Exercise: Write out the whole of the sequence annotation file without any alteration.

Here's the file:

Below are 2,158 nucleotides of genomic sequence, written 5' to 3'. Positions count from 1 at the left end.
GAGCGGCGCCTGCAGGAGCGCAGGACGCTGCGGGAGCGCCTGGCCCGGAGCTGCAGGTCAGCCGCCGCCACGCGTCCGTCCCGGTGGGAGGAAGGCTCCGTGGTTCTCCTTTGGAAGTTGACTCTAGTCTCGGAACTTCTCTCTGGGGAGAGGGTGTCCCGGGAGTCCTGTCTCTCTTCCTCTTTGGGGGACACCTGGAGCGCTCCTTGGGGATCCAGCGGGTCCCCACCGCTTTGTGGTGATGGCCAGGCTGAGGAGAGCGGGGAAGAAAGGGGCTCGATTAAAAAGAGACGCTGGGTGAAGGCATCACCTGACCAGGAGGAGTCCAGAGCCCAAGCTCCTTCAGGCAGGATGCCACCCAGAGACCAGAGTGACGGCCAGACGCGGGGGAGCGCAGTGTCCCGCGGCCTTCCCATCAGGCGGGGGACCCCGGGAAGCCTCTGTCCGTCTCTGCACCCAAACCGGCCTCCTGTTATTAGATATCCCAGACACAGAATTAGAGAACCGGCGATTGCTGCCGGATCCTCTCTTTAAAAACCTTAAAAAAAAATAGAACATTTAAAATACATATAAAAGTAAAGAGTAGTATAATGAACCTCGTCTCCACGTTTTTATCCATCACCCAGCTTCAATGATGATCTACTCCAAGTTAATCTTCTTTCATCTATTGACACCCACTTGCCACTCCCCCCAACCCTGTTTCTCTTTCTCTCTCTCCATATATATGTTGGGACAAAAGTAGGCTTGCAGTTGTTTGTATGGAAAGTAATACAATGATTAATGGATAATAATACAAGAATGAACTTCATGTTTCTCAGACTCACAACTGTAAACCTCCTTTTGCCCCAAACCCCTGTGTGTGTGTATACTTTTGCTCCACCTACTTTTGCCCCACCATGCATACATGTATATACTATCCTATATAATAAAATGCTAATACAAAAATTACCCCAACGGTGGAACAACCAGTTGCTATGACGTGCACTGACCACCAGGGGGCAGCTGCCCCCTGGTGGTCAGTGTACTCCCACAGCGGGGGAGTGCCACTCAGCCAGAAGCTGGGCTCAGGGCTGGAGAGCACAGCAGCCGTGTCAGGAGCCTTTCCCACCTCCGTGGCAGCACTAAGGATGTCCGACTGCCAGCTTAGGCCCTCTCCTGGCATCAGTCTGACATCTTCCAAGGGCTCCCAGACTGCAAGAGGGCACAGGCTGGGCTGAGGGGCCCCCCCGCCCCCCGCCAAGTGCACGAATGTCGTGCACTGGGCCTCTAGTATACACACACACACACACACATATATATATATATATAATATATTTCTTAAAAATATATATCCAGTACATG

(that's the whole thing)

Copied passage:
Below are 2,158 nucleotides of genomic sequence, written 5' to 3'. Positions count from 1 at the left end.
GAGCGGCGCCTGCAGGAGCGCAGGACGCTGCGGGAGCGCCTGGCCCGGAGCTGCAGGTCAGCCGCCGCCACGCGTCCGTCCCGGTGGGAGGAAGGCTCCGTGGTTCTCCTTTGGAAGTTGACTCTAGTCTCGGAACTTCTCTCTGGGGAGAGGGTGTCCCGGGAGTCCTGTCTCTCTTCCTCTTTGGGGGACACCTGGAGCGCTCCTTGGGGATCCAGCGGGTCCCCACCGCTTTGTGGTGATGGCCAGGCTGAGGAGAGCGGGGAAGAAAGGGGCTCGATTAAAAAGAGACGCTGGGTGAAGGCATCACCTGACCAGGAGGAGTCCAGAGCCCAAGCTCCTTCAGGCAGGATGCCACCCAGAGACCAGAGTGACGGCCAGACGCGGGGGAGCGCAGTGTCCCGCGGCCTTCCCATCAGGCGGGGGACCCCGGGAAGCCTCTGTCCGTCTCTGCACCCAAACCGGCCTCCTGTTATTAGATATCCCAGACACAGAATTAGAGAACCGGCGATTGCTGCCGGATCCTCTCTTTAAAAACCTTAAAAAAAAATAGAACATTTAAAATACATATAAAAGTAAAGAGTAGTATAATGAACCTCGTCTCCACGTTTTTATCCATCACCCAGCTTCAATGATGATCTACTCCAAGTTAATCTTCTTTCATCTATTGACACCCACTTGCCACTCCCCCCAACCCTGTTTCTCTTTCTCTCTCTCCATATATATGTTGGGACAAAAGTAGGCTTGCAGTTGTTTGTATGGAAAGTAATACAATGATTAATGGATAATAATACAAGAATGAACTTCATGTTTCTCAGACTCACAACTGTAAACCTCCTTTTGCCCCAAACCCCTGTGTGTGTGTATACTTTTGCTCCACCTACTTTTGCCCCACCATGCATACATGTATATACTATCCTATATAATAAAATGCTAATACAAAAATTACCCCAACGGTGGAACAACCAGTTGCTATGACGTGCACTGACCACCAGGGGGCAGCTGCCCCCTGGTGGTCAGTGTACTCCCACAGCGGGGGAGTGCCACTCAGCCAGAAGCTGGGCTCAGGGCTGGAGAGCACAGCAGCCGTGTCAGGAGCCTTTCCCACCTCCGTGGCAGCACTAAGGATGTCCGACTGCCAGCTTAGGCCCTCTCCTGGCATCAGTCTGACATCTTCCAAGGGCTCCCAGACTGCAAGAGGGCACAGGCTGGGCTGAGGGGCCCCCCCGCCCCCCGCCAAGTGCACGAATGTCGTGCACTGGGCCTCTAGTATACACACACACACACACACATATATATATATATATAATATATTTCTTAAAAATATATATCCAGTACATG